At present, Health Canada does not intend to implement trans fat monitoring of the food supply. Rather, the focus will be on assessing Canadians’ exposure to trans fats as reflected by red blood cell measurements. Data from the Canadian Health Measures Survey (CHMS) Cycles 3 and 4, collected in 2012-13 and 2014-15, will serve as the baseline (i.e. pre-prohibition) measurement. Once the PHO prohibition is in effect, this analysis will be repeated (i.e. using data from future CHMS cycles) to assess changes over time.

Note that product-specific concerns regarding adherence to the prohibition following its implementation can be reported to the Canadian Food Inspection Agency (CFIA). Further information on reporting a food safety or labelling concern is available on their website.

4.2 Alternatives to PHOs

A recurrent concern expressed across almost all respondent categories was that PHOs may be replaced with alternatives which are unhealthy (e.g. saturated fat); for which scientific data is lacking (e.g. interesterified fats) and/or that may not be environmentally sustainable (e.g. palm oil).

Health Canada’s Response

Health Canada strongly recommends that PHOs be replaced as much as possible by low saturated fat alternatives such as high oleic/monounsaturated oils instead of fat blends or interesterified fats high in saturated fats. Reformulating products to remove PHOs will help to improve the nutritional quality of the food supply, one important initiative under the Healthy Eating Strategy. This will be complemented by dietary guidance that will encourage the consumption of foods low in saturated fats as well as proposed front-of-package labelling of foods high in saturated fats. These initiatives may also serve, in certain cases, as a disincentive for replacing PHOs with saturated fats.

Health Canada is aware that, for certain foods, it is challenging to replace PHOs with oils rich in unsaturated fats as they may not impart the desired functional properties. As communicated in the April 2017 NOP, the replacement of PHOs with unhealthy alternatives, such as oils high in saturated fats, is not as desirable as substituting PHOs with unsaturated oils. Nonetheless, the overall effects of saturated fats on cardiovascular health are less detrimental than the effects of trans fats (Brouwer 2016; Wang et al. 2016; de Souza et al. 2015; Mozaffarian and Clarke 2009). Therefore, replacement of PHOs with oils high in polyunsaturated fats, monounsaturated fats and, although not ideal, saturated fats, is expected to have a public health benefit.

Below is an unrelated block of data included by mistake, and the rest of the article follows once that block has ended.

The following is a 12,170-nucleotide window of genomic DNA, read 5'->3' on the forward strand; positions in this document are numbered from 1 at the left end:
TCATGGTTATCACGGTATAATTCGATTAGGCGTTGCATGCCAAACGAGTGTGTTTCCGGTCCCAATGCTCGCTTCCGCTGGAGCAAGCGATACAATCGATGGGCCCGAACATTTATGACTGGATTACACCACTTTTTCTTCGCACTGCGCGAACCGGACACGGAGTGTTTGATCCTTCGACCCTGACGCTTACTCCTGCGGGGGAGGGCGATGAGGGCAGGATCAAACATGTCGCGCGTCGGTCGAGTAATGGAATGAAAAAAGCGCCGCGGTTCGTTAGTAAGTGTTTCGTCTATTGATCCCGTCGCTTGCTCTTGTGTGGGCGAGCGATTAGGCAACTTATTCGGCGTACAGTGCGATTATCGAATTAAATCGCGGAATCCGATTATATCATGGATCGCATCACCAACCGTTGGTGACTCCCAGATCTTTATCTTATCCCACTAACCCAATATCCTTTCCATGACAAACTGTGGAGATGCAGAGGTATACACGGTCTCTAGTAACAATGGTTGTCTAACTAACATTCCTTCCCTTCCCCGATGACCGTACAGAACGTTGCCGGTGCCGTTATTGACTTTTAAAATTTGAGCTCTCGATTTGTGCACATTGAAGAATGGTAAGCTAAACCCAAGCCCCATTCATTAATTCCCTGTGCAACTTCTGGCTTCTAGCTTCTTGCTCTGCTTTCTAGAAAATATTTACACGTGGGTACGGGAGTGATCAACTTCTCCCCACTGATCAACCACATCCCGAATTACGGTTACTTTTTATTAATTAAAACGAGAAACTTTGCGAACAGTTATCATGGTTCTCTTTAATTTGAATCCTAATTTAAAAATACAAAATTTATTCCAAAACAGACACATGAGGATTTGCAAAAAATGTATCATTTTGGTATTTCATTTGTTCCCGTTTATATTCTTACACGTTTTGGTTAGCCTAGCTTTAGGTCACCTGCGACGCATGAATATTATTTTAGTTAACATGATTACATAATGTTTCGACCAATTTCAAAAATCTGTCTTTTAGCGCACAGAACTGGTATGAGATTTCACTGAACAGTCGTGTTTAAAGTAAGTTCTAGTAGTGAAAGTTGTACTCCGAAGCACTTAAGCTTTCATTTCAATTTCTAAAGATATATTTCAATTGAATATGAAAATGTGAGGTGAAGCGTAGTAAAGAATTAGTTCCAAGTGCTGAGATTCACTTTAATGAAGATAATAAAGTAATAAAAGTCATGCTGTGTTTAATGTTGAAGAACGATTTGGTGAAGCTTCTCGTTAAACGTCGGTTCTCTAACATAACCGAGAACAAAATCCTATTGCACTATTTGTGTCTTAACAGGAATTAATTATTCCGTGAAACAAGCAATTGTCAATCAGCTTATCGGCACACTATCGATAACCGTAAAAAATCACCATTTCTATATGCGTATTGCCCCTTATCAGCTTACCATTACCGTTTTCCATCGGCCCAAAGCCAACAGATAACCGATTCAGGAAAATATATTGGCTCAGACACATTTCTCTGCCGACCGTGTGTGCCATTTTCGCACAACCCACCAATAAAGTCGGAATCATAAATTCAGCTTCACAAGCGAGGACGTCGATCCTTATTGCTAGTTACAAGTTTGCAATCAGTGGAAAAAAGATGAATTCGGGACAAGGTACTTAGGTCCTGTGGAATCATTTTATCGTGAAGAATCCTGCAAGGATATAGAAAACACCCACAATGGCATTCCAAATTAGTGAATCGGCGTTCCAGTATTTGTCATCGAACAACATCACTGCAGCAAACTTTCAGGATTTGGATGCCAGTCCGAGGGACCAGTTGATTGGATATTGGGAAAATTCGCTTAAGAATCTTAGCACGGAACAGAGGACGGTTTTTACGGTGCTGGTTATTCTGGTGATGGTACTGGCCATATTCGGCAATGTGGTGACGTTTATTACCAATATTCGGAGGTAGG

Interesterified fats have been used by the food industry as a replacement for PHOs for a number of decades. Their health effects are not well understood, due in part to their heterogeneous composition as well as challenges with quantifying intakes (Mensink et al. 2016). Research in this area is ongoing and Health Canada will continue to monitor this field.

As previously noted, most of the changes to product formulations have already occurred in recent years. Therefore, following the PHO prohibition, only a small residual increase to the intakes of saturated fats and interesterified fats would be expected even if all products were reformulated with these fats. Although no data was submitted that indicates a PHO prohibition would result in industry turning to non-environmentally sustainable alternatives, Health Canada encourages industry to seek sustainable sources whenever possible.

Finally, Health Canada is aware that some provincial governments may be providing additional support and resources to industry for PHO replacement. In fact, in response to the April 2017 NOP, one province’s agriculture department shared that they are developing a financial assistance program to help support the food industry in the identification of healthier replacements for PHOs.

4.3 Trans fat Labelling

In light of the PHO prohibition, two industry associations, one health professional organization and one non-government organization requested that the mandatory declaration of trans fat in the Nutrition Facts table (NFt) be reconsidered by Health Canada. Once PHOs are removed from the food supply, the primary source of remaining trans fat in foods will be ruminant meats and dairy. In their view, continuing to require mandatory trans fat labelling could convey an unfounded sense of risk to consumers since, unlike industrial trans fats, ruminant trans fats are not associated with detrimental health effects in the amounts customarily consumed.

Health Canada’s Response